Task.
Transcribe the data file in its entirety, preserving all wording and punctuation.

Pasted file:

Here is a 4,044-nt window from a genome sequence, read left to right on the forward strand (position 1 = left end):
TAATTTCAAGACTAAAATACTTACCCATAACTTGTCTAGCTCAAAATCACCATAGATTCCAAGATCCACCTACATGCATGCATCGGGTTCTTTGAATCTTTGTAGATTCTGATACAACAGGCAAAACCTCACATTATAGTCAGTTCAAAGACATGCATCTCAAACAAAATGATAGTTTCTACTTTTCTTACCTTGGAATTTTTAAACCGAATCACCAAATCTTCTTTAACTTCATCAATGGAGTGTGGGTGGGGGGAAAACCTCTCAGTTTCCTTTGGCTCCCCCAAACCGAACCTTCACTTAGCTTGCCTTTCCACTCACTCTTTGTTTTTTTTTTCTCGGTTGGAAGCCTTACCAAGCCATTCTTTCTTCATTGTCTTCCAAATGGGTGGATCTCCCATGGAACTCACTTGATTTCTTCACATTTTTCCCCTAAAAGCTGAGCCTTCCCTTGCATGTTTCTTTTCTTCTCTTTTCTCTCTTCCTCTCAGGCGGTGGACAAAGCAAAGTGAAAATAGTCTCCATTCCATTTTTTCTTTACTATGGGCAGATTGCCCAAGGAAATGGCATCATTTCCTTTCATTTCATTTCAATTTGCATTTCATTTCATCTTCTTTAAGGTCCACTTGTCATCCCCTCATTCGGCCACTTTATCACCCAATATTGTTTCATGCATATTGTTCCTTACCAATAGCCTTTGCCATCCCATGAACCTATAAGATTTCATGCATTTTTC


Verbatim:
Here is a 4,044-nt window from a genome sequence, read left to right on the forward strand (position 1 = left end):
TAATTTCAAGACTAAAATACTTACCCATAACTTGTCTAGCTCAAAATCACCATAGATTCCAAGATCCACCTACATGCATGCATCGGGTTCTTTGAATCTTTGTAGATTCTGATACAACAGGCAAAACCTCACATTATAGTCAGTTCAAAGACATGCATCTCAAACAAAATGATAGTTTCTACTTTTCTTACCTTGGAATTTTTAAACCGAATCACCAAATCTTCTTTAACTTCATCAATGGAGTGTGGGTGGGGGGAAAACCTCTCAGTTTCCTTTGGCTCCCCCAAACCGAACCTTCACTTAGCTTGCCTTTCCACTCACTCTTTGTTTTTTTTTTCTCGGTTGGAAGCCTTACCAAGCCATTCTTTCTTCATTGTCTTCCAAATGGGTGGATCTCCCATGGAACTCACTTGATTTCTTCACATTTTTCCCCTAAAAGCTGAGCCTTCCCTTGCATGTTTCTTTTCTTCTCTTTTCTCTCTTCCTCTCAGGCGGTGGACAAAGCAAAGTGAAAATAGTCTCCATTCCATTTTTTCTTTACTATGGGCAGATTGCCCAAGGAAATGGCATCATTTCCTTTCATTTCATTTCAATTTGCATTTCATTTCATCTTCTTTAAGGTCCACTTGTCATCCCCTCATTCGGCCACTTTATCACCCAATATTGTTTCATGCATATTGTTCCTTACCAATAGCCTTTGCCATCCCATGAACCTATAAGATTTCATGCATTTTTC